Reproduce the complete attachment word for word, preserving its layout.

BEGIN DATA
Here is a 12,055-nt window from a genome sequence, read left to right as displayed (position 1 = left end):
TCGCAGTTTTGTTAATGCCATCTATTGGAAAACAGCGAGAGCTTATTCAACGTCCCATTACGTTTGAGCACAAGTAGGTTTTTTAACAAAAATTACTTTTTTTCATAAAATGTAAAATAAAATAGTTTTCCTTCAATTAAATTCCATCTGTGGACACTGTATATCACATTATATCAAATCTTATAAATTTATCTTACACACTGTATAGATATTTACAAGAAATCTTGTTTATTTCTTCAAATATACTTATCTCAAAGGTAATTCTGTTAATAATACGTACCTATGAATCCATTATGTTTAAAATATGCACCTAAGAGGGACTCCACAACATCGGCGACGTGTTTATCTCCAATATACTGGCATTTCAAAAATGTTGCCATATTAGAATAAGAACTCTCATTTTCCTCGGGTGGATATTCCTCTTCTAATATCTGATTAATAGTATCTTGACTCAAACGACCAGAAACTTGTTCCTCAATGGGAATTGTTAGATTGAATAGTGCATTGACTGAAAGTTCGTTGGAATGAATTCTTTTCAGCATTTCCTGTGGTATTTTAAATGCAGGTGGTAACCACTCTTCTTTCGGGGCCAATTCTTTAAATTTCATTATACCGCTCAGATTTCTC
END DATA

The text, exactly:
Here is a 12,055-nt window from a genome sequence, read left to right as displayed (position 1 = left end):
TCGCAGTTTTGTTAATGCCATCTATTGGAAAACAGCGAGAGCTTATTCAACGTCCCATTACGTTTGAGCACAAGTAGGTTTTTTAACAAAAATTACTTTTTTTCATAAAATGTAAAATAAAATAGTTTTCCTTCAATTAAATTCCATCTGTGGACACTGTATATCACATTATATCAAATCTTATAAATTTATCTTACACACTGTATAGATATTTACAAGAAATCTTGTTTATTTCTTCAAATATACTTATCTCAAAGGTAATTCTGTTAATAATACGTACCTATGAATCCATTATGTTTAAAATATGCACCTAAGAGGGACTCCACAACATCGGCGACGTGTTTATCTCCAATATACTGGCATTTCAAAAATGTTGCCATATTAGAATAAGAACTCTCATTTTCCTCGGGTGGATATTCCTCTTCTAATATCTGATTAATAGTATCTTGACTCAAACGACCAGAAACTTGTTCCTCAATGGGAATTGTTAGATTGAATAGTGCATTGACTGAAAGTTCGTTGGAATGAATTCTTTTCAGCATTTCCTGTGGTATTTTAAATGCAGGTGGTAACCACTCTTCTTTCGGGGCCAATTCTTTAAATTTCATTATACCGCTCAGATTTCTC